It would have been impossible to imagine just a few months ago that people would vote outside the grasp of their ideology or out of blind loyalty. But the 2020 Delhi election has shown just that. With the Bharatiya Janata Party getting over 55 per cent vote share in the 2019 Lok Sabha election just a year ago, a massive chunk of the same people has propelled the Aam Aadmi Party to victory with nearly 54 per cent vote share. How can the same voters choose two different parties? What explains this new voter behaviour in the 2020 Delhi assembly election?
Many would explain this away by saying that Indians have begun to understand the difference between Lok Sabha and Vidhan Sabha elections – like we have seen in Rajasthan, Chhattisgarh and Madhya Pradesh. But still, how does it explain voting for two opposing political parties – the Bharatiya Janata Party (BJP) and the Aam Aadmi Party (AAP) – in such overwhelming numbers in just a few months’ time?
At the heart of this phenomenon is the strong influence of the personalities of Delhi Chief Minister Arvind Kejriwal and Prime Minister Narendra Modi. People want a leader who exudes strength, and in Kejriwal and Modi, they saw a credible and capable face. Why they see this is up for debate.
Return of ‘TINA’ factor
In the 2019 Lok Sabha election, the only opposing face was Rahul Gandhi of the Congress party. He not only had the baggage of his dynastic background, but he was also a victim of consistent social media propaganda and mockery, including those carried out by the mainstream media. All these factors destroyed his reputation. He was simply not a credible alternative and choice compared to Modi. Special thanks to a pliable, fawning media that conducted a series of scripted interviews full of nonsensical questions to lift up Modi’s image and create a fake aura around him. So, it wasn’t a surprise that people saw a better leader in Modi.
In the Delhi election, a similar thing happened. No credible opposition face was there to counter Arvind Kejriwal’s appeal. No matter how much Home Minister Amit Shah and Modi tried to project their faces forward, people were clever enough to figure out that Manoj Tiwari was the only leader the BJP had to offer. Tiwari’s own reputation was tarnished by his past antics in Bigg Boss and some of his old songs like Baby beer pike nache.
Not even Modi supporters took him seriously, just like many in the Congress didn’t rally behind their leader Rahul Gandhi.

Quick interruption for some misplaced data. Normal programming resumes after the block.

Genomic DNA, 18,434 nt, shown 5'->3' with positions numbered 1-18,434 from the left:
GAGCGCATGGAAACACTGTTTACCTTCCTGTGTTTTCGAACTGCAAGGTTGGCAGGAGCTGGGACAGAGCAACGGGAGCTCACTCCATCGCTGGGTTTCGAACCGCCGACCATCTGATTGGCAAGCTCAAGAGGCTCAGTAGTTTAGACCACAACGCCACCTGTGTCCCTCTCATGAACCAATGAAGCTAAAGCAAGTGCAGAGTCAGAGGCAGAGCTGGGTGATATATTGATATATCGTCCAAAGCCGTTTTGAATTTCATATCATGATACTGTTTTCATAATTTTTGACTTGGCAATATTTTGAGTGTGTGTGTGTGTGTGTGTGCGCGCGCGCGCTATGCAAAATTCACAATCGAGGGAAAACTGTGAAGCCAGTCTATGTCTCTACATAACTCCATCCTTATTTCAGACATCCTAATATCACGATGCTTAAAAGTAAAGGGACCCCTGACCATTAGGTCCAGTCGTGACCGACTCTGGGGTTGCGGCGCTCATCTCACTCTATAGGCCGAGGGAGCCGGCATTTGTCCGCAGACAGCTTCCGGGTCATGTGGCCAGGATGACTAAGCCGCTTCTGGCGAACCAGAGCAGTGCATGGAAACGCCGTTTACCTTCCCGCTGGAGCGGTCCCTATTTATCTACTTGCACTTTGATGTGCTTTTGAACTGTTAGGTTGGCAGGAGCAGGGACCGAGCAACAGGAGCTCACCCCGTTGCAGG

In the end, there was one common factor in the 2019 Lok Sabha and 2020 Delhi assembly elections – the TINA factor, which stands for ‘there is no alternative’.
The media did try its best to destroy Arvind Kejriwal’s reputation too. But unlike Rahul Gandhi and Manoj Tiwari, Arvind Kejriwal did not carry the baggage of his past. In fact, his past qualifications – IIT graduate, stint with the IRS, and the leader of India Against Corruption movement – lifted his image. That meant an easier battle against the media and IT Cell propaganda.
Moreover, Kejriwal was clever enough to hit back by actually giving interviews to these media channels in the form of town halls. This was a super-effective strategy. Not only did it help him enter people’s dining room conversations but it also gave him an opportunity to put his agenda forward clearly. The audience in these town halls clapped and cheered on every answer Kejriwal gave. People saw his clear-cut replies that strengthened his reputation as a strong-willed doer.
This phenomenon is not new. It’s the same structure that explains the Congress’s victory in the 2017 Punjab assembly election. Captain Amarinder Singh was the party’s strong face. The story was similar in Rajasthan, where the Congress had popular, established leaders in Sachin Pilot and Ashok Gehlot.
We have entered an era of personality politics once again – after a long lull since Indira Gandhi. Indians are craving for CEO-style decisive leadership.
The lesson for all political parties here is to project strong state leaders if they want to win assembly elections. We might also eventually see presidential-style TV debates among Indian politicians.
Finally, there is also a lesson for the Congress. If the party wants to give itself any chance in the 2024 Lok Sabha election, it must choose its PM face right now – that person must be someone other than Rahul Gandhi – and then establish him/her as a better alternative to Modi. Fighting against biased media propaganda using the Kejriwal strategy might just turn the tables.
The author is an activist and YouTuber. Views are personal.
Why news media is in crisis & How you can fix it
India needs free, fair, non-hyphenated and questioning journalism even more as it faces multiple crises.
But the news media is in a crisis of its own. There have been brutal layoffs and pay-cuts. The best of journalism is shrinking, yielding to crude prime-time spectacle.
ThePrint has the finest young reporters, columnists and editors working for it. Sustaining journalism of this quality needs smart and thinking people like you to pay for it. Whether you live in India or overseas, you can do it here.